Using the Health Belief Model to Understand Pesticide Use Decisions
The Pakistan Development Review, 2010, vol. 49, issue 4, pages 941–956
The Health Belief Model in public health and social psychology argues that persons who have had adverse health experiences are likely to adopt greater preventive behaviour. Using that model, this study builds an empirical model that links farmer’s pesticide-associated adverse health problems and risk perceptions to an environmentally sound behaviour of pesticide use. A survey of 318 farmers in the districts of Vehari and Lodhran was drawn. The results show almost all the farmers to be using pesticides extensively. Consequently, more than 80 percent farmers experienced at least one adverse health symptom. The econometric analysis appeared to confirm that IPM training and education are the main determinants of an environmentally sound behaviour in terms of pesticide use. The data, however, do not support the hypothesis that farmers who have experienced health problems from pesticides are likely to use alternative pest management practices. Finally, the study concludes that provision of alternative pest management is necessary to improve pesticide use practices.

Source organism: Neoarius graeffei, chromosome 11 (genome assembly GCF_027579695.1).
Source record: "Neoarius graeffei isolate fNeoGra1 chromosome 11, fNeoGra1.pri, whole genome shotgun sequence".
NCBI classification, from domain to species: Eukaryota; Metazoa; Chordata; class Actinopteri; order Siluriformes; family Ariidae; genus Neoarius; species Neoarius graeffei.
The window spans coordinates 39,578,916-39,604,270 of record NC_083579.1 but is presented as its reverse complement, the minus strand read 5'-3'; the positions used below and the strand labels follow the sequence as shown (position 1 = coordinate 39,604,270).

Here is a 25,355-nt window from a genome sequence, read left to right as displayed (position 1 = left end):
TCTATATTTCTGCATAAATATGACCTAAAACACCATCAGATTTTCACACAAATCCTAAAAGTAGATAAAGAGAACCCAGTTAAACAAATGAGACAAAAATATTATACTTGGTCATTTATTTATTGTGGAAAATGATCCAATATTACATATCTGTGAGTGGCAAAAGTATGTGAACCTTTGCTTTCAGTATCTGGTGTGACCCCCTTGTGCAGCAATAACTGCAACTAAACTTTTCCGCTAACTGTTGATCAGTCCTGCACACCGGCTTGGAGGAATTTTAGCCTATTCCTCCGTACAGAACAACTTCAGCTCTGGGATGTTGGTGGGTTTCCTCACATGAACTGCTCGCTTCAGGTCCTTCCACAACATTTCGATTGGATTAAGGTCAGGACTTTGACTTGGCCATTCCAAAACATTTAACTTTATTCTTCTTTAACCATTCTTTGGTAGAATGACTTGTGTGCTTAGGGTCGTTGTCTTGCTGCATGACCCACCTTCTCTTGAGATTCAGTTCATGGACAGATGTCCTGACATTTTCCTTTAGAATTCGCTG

Keywords: Health Belief Model; Pesticide Use; Environmentally Sound Behaviour; Health Effects; Risk Perception (search for similar items in EconPapers)
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